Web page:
“I have been studying the biology of NK cells in the lab and their clinical use as immunotherapy for well over a decade and have been really amazed by the sophisticated power of these immune cells,” says Monica Thakar, MD, director of Bone Marrow Transplantation Inpatient Services at Seattle Children’s Hospital and an associate professor of pediatrics at Fred Hutchinson Cancer Research Center and University of Washington.

Her two initial NK cell clinical trials in children with high-risk cancers infused haploidentical, or “half-matched,” NK cells from family members to prevent post-HSCT cancer relapse. NK cells were isolated from the donors’ peripheral blood obtained via apheresis, a lengthy and technically complicated procedure. The purified NK cells were then directly infused into patients the same day of collection, as a fresh cell therapy product.

“I realized that maybe we needed a lot more NK cells to go in, or that we needed to do something to the cells so that they persisted or were more activated than just our single fresh infusion,” says Dr. Thakar. “We were making an impact, but we kept hitting limitations. That’s where Dean and I connected.”

Dean Lee, MD, PhD, a bone marrow transplant specialist and director of the Cellular Therapy and Cancer Immunology Program at Nationwide Children’s Hospital, joined the world of NK research by chance. Early in his career, while working on methods to expand T cells using genetically engineered feeder cells, he observed that about 10-20% of the time, dramatic NK cell overgrowth occurred instead. Encouraged by his advisor at the time, he investigated whether he could reliably direct the growth of NK cells from donor blood using the feeder cells and various combinations of cytokines and cell stimulants.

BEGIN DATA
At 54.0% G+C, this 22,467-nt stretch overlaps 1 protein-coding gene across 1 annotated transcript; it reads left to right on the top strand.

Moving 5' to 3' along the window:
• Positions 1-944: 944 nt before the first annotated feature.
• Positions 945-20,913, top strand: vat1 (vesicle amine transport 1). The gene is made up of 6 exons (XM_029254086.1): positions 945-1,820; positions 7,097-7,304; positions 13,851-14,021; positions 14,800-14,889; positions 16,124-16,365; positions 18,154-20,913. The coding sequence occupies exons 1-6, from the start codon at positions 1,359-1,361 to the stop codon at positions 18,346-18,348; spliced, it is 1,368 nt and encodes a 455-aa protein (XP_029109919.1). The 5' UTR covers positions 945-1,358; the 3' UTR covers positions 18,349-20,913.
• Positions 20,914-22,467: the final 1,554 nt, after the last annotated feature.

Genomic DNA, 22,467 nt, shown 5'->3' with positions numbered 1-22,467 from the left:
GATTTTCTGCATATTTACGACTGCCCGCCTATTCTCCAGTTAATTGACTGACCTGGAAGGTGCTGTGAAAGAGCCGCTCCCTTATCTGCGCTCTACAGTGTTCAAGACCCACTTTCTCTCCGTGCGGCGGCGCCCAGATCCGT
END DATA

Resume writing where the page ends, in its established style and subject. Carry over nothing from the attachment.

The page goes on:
“The one drawback with the current trial is that Dr. Lee is manufacturing these infusions from donor blood, so it still takes a couple of weeks to expand the cells,” says Dr. Thakar, who is developing her own NK cell program at Fred Hutchinson Cancer Research Center. “It would be so much easier to have an ‘off-the-shelf ’ product that is ready to thaw and infuse on demand.”

Dr. Lee agrees. He learned from his AML studies in adults that waiting for family donors and patient-by-patient cell expansion can take too long, allowing some patients to fall ill by the time the cells are ready to infuse.

That’s why he’s been working to tease out what it is about some donors’ cells that makes for a highly expandable, potent, efficient response to cancer and infection, so that he can identify “super donors” from cell banks and generate large quantities of NK cells using their donations. These cells can then be cryopreserved, banked and kept available for patients whenever needed. This could make or break treatment success in very ill patients who require an urgent immune boost. It also enables the use of NK cells for post-chemotherapy infusions and post-transplant infusions without any added burden on a family donor.

“For patients with AML or other rapidly proliferating diseases, one challenge in immune cell therapies is that, because they require autologous products, there is a lag in time while we manage cell collection and then cell expansion ex vivo,” says Dr. Bonifant. “The opportunity to have cells immediately available from either the transplant or other allogeneic donor would decrease costs. More importantly, it would decrease the time between identifying a patient in need and getting them the cell therapy product. It’s like a dream for this population.”

Dr. Lee’s work toward this aim is almost ready for prime time. His team has already identified a handful of optimal donors that have the “best” anti-cancer NK phenotype from a national registry and begun the process of expanding cells; multiple pediatric post-chemotherapy infusion trials using the universal NK cell donor product will launch this year.


AML was an excellent first target for pediatric NK cell-focused research, but the utility of NK cells may extend far beyond AML.